- There has been a failure to educate the public that the overall fatality rate is not only far lower than previously thought but is extremely low in almost everyone other than the elderly. In Detroit’s Oakland County, 77 percent of deaths were of those over 70; 92 percent were of people over 60, similar to what was noted in New York and worldwide. While somehow escaping attention, updated infection fatality rates are less than or equal to seasonal flu for those under 60 in France, Spain and the Netherlands. Less than 1 percent of deaths occur in the absence of underlying conditions. Of the exceptionally rare deaths in children in New York City, only one tragic case out of 15,756 COVID-19 deaths — 0.006 percent — was a child without a known underlying condition. Similarly, the likelihood of serious disease requiring hospitalization is far higher for older people and those with certain underlying conditions. In New York City, the hospitalization rate for those over age 75 is approximately 10 times that for ages 18-44, and more than 100 times that for those under 18. Under 1 percent of New York City hospitalizations have been patients under 18.
- There has been a failure to clarify to parents the truth about the extremely low risk to children, and that has accompanied a gross failure to offer a rational medical perspective regarding schools reopening. Younger, healthier people have virtually zero risk of death and an extremely small risk of serious disease. The Centers for Disease Control and Prevention (CDC) states that of 54,861 U.S. deaths from COVID-19, only 12, or 0.02 percent, have been in children under 14. That compares to CDC estimates that childhood deaths from influenza are nearly 600 in the most recent data. Of 15,756 deaths in New York City, only eight, or 0.05 percent, have been in those under 18, a pattern confirmed globally. In France, the fatality rate estimated for those under 20 is close to zero, at 0.001 percent; in Spain, it’s similar.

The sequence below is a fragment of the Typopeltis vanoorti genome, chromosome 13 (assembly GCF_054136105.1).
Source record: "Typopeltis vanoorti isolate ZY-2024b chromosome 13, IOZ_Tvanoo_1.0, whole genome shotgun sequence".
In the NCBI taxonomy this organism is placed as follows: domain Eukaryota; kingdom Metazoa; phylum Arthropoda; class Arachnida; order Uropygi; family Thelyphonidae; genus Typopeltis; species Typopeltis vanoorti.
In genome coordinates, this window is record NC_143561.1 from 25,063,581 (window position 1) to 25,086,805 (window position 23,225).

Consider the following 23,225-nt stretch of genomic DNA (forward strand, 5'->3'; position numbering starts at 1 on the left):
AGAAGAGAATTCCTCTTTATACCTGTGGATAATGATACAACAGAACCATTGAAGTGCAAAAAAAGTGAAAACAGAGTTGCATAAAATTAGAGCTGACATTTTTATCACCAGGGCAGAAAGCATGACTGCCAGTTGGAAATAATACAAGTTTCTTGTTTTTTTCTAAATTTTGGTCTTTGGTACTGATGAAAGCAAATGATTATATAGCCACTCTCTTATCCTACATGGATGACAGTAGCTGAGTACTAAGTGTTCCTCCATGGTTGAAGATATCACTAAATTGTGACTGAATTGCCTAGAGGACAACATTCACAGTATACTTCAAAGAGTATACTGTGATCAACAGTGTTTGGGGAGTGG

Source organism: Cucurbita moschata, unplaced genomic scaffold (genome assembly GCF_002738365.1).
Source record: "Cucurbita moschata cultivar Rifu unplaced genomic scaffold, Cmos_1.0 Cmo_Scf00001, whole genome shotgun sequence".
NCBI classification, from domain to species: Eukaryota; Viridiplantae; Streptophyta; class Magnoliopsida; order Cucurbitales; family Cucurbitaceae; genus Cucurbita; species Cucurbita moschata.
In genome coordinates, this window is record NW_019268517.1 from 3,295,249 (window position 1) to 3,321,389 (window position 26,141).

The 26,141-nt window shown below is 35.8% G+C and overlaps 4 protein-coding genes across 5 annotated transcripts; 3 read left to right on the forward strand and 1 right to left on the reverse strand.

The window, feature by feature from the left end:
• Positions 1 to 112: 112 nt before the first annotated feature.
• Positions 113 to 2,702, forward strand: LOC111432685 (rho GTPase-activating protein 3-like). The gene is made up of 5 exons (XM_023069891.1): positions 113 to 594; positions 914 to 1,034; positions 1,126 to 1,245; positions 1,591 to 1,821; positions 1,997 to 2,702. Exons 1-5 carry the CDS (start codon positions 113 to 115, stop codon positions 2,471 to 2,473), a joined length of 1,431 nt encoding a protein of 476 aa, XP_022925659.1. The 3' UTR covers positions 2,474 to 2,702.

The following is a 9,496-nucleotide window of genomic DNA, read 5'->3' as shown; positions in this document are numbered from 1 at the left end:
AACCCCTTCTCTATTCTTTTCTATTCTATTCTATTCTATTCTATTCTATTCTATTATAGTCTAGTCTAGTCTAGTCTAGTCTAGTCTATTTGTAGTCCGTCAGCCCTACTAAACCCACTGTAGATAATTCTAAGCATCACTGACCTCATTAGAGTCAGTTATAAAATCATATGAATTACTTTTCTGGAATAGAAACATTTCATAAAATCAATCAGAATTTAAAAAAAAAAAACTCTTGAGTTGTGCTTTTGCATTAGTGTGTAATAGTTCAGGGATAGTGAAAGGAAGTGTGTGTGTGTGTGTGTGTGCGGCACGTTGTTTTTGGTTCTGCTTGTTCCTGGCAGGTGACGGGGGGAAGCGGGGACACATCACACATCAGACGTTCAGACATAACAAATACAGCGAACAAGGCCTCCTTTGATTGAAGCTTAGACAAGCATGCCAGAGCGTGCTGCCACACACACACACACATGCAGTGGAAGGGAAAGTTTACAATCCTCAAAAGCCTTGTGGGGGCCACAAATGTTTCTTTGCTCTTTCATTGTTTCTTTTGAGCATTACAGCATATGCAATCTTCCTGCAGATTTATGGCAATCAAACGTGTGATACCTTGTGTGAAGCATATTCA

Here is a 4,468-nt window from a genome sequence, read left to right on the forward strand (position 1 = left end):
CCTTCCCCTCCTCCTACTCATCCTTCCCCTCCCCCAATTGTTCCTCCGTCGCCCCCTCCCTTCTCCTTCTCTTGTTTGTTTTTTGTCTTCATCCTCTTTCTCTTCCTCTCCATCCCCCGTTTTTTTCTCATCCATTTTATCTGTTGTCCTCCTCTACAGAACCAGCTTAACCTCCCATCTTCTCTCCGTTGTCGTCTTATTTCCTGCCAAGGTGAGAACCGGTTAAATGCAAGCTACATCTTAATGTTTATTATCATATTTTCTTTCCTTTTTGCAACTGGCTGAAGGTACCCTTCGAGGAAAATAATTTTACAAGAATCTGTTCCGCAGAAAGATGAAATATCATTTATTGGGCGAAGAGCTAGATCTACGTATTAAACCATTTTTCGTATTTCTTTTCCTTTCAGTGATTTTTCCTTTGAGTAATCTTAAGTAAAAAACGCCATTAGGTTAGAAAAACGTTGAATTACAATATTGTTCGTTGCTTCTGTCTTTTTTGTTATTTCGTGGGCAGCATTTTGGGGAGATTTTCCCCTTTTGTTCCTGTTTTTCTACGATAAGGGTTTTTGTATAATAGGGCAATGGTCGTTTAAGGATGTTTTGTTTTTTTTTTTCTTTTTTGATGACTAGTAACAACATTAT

In children, despite exceptionally rare cases, COVID-19 is not a significant risk — even compared to influenza. The CDC stated on May 15 that “for children (0-17 years), COVID-19 hospitalization rates are much lower than influenza hospitalization rates at comparable time points during recent influenza seasons.” A May 11 study of 46 North American pediatric hospitals in JAMA Pediatrics put forth the appropriate medical perspective from the data: “the overall burden of COVID-19 infection in children remains relatively low compared with seasonal influenza”; “the severity of illness in infants and children with COVID-19 [is] far less than that documented in adults”; and “our data indicate that children are at far greater risk of critical illness from influenza than from COVID-19.”